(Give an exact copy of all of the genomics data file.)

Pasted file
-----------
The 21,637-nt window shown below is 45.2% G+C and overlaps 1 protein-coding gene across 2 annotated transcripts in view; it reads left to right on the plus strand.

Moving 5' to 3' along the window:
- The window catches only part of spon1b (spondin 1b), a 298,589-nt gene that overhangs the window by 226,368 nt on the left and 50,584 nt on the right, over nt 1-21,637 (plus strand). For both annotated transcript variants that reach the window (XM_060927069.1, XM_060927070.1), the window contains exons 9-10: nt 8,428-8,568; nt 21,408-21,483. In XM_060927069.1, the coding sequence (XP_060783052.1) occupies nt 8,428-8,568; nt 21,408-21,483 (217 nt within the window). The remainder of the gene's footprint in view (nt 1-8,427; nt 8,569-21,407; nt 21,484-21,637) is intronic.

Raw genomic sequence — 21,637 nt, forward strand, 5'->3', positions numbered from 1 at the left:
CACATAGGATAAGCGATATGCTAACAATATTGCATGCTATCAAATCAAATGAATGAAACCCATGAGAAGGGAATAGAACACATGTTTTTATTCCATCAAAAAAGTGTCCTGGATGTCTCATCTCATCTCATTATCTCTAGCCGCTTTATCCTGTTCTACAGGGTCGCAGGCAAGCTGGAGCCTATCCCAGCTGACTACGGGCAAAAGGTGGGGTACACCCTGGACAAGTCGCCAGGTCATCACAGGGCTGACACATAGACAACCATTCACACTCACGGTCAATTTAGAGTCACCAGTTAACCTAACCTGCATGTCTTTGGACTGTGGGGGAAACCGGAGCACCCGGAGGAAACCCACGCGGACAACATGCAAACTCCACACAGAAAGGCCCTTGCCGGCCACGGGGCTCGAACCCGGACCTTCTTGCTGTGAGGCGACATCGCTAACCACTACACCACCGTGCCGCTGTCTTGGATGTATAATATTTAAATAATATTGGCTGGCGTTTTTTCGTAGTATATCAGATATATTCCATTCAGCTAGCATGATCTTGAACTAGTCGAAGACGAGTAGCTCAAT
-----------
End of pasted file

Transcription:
The 21,637-nt window shown below is 45.2% G+C and overlaps 1 protein-coding gene across 2 annotated transcripts in view; it reads left to right on the plus strand.

Moving 5' to 3' along the window:
- The window catches only part of spon1b (spondin 1b), a 298,589-nt gene that overhangs the window by 226,368 nt on the left and 50,584 nt on the right, over nt 1-21,637 (plus strand). For both annotated transcript variants that reach the window (XM_060927069.1, XM_060927070.1), the window contains exons 9-10: nt 8,428-8,568; nt 21,408-21,483. In XM_060927069.1, the coding sequence (XP_060783052.1) occupies nt 8,428-8,568; nt 21,408-21,483 (217 nt within the window). The remainder of the gene's footprint in view (nt 1-8,427; nt 8,569-21,407; nt 21,484-21,637) is intronic.

Raw genomic sequence — 21,637 nt, forward strand, 5'->3', positions numbered from 1 at the left:
CACATAGGATAAGCGATATGCTAACAATATTGCATGCTATCAAATCAAATGAATGAAACCCATGAGAAGGGAATAGAACACATGTTTTTATTCCATCAAAAAAGTGTCCTGGATGTCTCATCTCATCTCATTATCTCTAGCCGCTTTATCCTGTTCTACAGGGTCGCAGGCAAGCTGGAGCCTATCCCAGCTGACTACGGGCAAAAGGTGGGGTACACCCTGGACAAGTCGCCAGGTCATCACAGGGCTGACACATAGACAACCATTCACACTCACGGTCAATTTAGAGTCACCAGTTAACCTAACCTGCATGTCTTTGGACTGTGGGGGAAACCGGAGCACCCGGAGGAAACCCACGCGGACAACATGCAAACTCCACACAGAAAGGCCCTTGCCGGCCACGGGGCTCGAACCCGGACCTTCTTGCTGTGAGGCGACATCGCTAACCACTACACCACCGTGCCGCTGTCTTGGATGTATAATATTTAAATAATATTGGCTGGCGTTTTTTCGTAGTATATCAGATATATTCCATTCAGCTAGCATGATCTTGAACTAGTCGAAGACGAGTAGCTCAAT